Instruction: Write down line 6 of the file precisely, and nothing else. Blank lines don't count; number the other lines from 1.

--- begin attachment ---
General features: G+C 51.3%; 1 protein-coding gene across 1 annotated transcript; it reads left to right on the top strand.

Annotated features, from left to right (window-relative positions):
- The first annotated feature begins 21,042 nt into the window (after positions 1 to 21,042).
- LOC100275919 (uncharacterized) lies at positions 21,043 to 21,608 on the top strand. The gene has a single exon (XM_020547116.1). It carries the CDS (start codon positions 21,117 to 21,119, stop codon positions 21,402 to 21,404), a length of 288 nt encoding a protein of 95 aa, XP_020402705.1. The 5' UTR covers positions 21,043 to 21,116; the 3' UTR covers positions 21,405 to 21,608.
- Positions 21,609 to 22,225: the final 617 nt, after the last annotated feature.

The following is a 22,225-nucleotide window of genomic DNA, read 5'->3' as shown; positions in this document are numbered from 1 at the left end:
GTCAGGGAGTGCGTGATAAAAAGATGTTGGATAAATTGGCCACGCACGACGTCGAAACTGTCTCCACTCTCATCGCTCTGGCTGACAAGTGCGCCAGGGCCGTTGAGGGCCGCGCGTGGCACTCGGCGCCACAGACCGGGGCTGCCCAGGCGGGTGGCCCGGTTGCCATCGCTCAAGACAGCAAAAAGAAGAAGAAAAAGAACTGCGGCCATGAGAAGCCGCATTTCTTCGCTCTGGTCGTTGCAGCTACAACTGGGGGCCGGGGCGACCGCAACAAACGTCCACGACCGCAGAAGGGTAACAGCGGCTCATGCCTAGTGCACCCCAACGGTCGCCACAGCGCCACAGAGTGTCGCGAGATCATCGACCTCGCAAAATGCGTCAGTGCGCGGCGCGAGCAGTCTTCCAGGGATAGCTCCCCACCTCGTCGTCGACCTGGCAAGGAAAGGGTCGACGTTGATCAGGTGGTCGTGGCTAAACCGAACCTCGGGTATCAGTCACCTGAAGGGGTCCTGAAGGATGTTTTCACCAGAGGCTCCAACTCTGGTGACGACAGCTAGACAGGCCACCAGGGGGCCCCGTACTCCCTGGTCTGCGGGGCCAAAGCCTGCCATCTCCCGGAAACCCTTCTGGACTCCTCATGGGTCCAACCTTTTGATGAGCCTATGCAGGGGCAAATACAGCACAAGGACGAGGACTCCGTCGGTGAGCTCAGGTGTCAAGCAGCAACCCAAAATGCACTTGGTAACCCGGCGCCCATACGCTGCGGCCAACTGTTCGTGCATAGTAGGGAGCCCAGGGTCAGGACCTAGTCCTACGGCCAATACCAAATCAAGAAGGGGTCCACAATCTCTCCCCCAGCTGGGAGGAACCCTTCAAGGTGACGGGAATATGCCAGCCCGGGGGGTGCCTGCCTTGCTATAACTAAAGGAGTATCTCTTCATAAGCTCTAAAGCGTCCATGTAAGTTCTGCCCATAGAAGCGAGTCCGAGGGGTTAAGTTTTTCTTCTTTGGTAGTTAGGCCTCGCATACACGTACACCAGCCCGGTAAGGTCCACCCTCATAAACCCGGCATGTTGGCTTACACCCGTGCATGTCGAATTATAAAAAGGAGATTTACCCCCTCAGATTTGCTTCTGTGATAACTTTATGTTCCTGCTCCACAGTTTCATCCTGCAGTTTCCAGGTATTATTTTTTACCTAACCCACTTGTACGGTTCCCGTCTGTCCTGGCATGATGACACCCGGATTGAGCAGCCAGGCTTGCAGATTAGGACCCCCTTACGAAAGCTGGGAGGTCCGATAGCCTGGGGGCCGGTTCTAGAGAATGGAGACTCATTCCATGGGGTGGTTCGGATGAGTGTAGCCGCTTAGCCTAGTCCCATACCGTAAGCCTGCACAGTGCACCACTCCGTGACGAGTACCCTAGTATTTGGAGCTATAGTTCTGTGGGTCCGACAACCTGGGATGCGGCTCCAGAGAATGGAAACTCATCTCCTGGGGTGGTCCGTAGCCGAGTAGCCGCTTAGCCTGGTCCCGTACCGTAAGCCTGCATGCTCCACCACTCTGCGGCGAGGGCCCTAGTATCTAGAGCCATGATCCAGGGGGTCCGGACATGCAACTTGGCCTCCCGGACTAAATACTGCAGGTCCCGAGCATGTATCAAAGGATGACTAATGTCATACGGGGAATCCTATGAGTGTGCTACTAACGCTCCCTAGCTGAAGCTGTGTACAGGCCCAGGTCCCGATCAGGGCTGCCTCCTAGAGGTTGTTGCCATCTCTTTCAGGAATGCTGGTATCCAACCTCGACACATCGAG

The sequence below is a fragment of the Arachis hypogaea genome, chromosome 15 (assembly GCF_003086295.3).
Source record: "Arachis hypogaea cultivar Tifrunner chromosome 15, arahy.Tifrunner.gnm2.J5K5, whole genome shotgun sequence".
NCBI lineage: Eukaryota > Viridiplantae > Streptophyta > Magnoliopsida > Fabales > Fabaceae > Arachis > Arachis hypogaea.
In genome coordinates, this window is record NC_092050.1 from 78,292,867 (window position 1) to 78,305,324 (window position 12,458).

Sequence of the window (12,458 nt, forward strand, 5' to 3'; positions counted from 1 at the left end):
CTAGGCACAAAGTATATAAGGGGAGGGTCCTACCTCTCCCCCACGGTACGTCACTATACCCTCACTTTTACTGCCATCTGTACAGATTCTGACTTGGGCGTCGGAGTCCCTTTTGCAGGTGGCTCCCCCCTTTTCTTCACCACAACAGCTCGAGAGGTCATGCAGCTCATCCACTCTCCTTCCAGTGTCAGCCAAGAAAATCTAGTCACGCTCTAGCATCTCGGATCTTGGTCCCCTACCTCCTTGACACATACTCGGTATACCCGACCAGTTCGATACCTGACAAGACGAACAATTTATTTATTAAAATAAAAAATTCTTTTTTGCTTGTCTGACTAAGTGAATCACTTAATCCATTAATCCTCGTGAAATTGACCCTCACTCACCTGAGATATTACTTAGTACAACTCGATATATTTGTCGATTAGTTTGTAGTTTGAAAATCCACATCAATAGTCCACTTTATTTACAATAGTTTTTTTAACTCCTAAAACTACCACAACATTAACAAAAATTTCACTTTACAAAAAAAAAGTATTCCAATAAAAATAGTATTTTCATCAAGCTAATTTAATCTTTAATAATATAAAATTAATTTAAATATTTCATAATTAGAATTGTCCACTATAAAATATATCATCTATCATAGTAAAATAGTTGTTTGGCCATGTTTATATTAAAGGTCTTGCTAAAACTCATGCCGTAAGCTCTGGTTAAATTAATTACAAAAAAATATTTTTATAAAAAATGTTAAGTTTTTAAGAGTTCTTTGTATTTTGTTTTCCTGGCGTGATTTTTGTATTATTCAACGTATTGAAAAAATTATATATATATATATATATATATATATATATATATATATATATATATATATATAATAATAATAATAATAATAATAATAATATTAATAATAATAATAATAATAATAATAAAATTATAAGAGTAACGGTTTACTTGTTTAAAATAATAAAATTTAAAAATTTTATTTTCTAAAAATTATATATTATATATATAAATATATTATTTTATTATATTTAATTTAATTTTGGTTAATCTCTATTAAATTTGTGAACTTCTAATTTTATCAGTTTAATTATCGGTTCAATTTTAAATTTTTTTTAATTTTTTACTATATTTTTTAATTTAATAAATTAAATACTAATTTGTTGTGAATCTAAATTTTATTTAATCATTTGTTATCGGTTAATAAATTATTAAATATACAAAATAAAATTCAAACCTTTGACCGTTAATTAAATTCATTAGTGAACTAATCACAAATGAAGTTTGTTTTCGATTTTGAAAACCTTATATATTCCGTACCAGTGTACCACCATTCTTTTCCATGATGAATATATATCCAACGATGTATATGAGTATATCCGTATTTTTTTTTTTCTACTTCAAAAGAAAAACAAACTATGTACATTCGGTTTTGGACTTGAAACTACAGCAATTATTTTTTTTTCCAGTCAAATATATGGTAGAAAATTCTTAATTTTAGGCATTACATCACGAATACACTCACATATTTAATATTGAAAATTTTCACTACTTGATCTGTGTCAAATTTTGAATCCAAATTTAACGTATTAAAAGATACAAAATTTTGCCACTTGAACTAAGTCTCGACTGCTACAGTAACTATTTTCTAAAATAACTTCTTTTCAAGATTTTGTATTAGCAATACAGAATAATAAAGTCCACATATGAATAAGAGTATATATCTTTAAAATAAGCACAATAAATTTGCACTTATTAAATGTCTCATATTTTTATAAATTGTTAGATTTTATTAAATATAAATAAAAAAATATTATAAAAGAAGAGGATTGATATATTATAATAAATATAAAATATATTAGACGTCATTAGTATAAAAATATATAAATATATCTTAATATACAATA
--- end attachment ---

The following is a 22,225-nucleotide window of genomic DNA, read 5'->3' as shown; positions in this document are numbered from 1 at the left end: